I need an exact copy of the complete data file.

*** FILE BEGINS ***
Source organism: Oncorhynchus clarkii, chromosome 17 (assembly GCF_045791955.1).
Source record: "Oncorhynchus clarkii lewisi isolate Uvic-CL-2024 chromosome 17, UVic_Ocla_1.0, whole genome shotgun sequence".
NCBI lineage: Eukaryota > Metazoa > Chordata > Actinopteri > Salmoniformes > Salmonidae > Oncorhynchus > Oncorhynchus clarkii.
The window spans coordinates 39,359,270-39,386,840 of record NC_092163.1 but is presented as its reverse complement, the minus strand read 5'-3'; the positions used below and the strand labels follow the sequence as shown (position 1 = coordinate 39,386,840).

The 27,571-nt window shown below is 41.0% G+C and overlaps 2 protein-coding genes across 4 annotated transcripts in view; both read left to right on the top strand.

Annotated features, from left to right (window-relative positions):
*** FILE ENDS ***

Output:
Source organism: Oncorhynchus clarkii, chromosome 17 (assembly GCF_045791955.1).
Source record: "Oncorhynchus clarkii lewisi isolate Uvic-CL-2024 chromosome 17, UVic_Ocla_1.0, whole genome shotgun sequence".
NCBI lineage: Eukaryota > Metazoa > Chordata > Actinopteri > Salmoniformes > Salmonidae > Oncorhynchus > Oncorhynchus clarkii.
The window spans coordinates 39,359,270-39,386,840 of record NC_092163.1 but is presented as its reverse complement, the minus strand read 5'-3'; the positions used below and the strand labels follow the sequence as shown (position 1 = coordinate 39,386,840).

The 27,571-nt window shown below is 41.0% G+C and overlaps 2 protein-coding genes across 4 annotated transcripts in view; both read left to right on the top strand.

Annotated features, from left to right (window-relative positions):